The South Street Seaport Museum has announced that the 1911 barque Peking will return to Hamburg, Germany, to serve as the centerpiece of that city’s new waterfront museum.
Launched at Hamburg’s Blohm & Voss shipyard, Peking was one of the famed Flying P line sailing for the Reederei F. Laeisz in the nitrate and wheat trade around Cape Horn. One of only four surviving ships of the Flying P fleet—the others are Kruzhenstern (ex-Padua), Pommern, and Passat—Peking was made famous by sailing legend Irving Johnson. In 1929 Johnson and his friend Charles Brodhead signed on as paying passengers aboard the barque, with the intention of soaking up the experience of sailing a tall ship, working with the crew as much as they could get away with it. The experience was captured both in Johnson’s book The Peking Battles Cape Horn, which can be found in the NMHS bookstore) and the film Around Cape Horn, available through Mystic Seaport.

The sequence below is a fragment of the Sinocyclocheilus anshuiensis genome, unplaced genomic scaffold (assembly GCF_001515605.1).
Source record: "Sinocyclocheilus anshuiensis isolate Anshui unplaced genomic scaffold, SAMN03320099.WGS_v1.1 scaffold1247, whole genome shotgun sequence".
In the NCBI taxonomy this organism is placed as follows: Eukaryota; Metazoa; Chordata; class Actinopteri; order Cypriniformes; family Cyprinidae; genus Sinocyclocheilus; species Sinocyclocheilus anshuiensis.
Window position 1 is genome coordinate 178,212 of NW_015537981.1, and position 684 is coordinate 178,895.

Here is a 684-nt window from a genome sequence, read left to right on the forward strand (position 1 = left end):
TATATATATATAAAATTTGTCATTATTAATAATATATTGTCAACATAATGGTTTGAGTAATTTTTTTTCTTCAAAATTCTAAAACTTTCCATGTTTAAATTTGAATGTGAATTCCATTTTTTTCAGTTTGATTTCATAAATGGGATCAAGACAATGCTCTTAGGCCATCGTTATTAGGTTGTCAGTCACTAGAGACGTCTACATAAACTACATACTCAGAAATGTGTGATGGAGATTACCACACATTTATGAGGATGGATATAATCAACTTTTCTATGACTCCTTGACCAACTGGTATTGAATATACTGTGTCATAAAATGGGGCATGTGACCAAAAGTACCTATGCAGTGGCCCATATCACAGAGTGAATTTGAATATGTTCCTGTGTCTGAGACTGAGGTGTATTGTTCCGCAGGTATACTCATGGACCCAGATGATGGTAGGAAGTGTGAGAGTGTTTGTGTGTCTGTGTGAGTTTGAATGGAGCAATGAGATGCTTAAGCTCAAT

Peking came to the South Street Seaport Museum in 1975, joining the Liverpool-built Wavertree of 1885, Ambrose, Pioneer and Lettie G. Howard. In recent years, however, South Street determined that financial realities would not support two such large ships, given the cost of maintaining them in good condition. Capt. Jonathan Boulware, executive director of the Seaport Museum, summed it up:
“South Street Seaport Museum has long worked to maintain a fleet of well-maintained, relevant historic ships at her East River piers. The idea of recreating the “Street of Ships” is an important one, but what is clear is that two huge sailing ships are a crushing burden of maintenance. Our 1885 ship Wavertree, currently the subject of a $13 million city-funded restoration project, is the right ship for the Seaport Museum and for New York. Wavertree called at New York. She is the type of ship that built New York. Peking has a similar relationship to Hamburg. With the return of Wavertree in the middle of 2016, there will again be a huge square-rigged sailing ship at South Street in outstanding condition. Peking will return to Hamburg, the city of her birth, and there be cared for in much the same way. This is good for the Seaport Museum and it’s good for Peking.”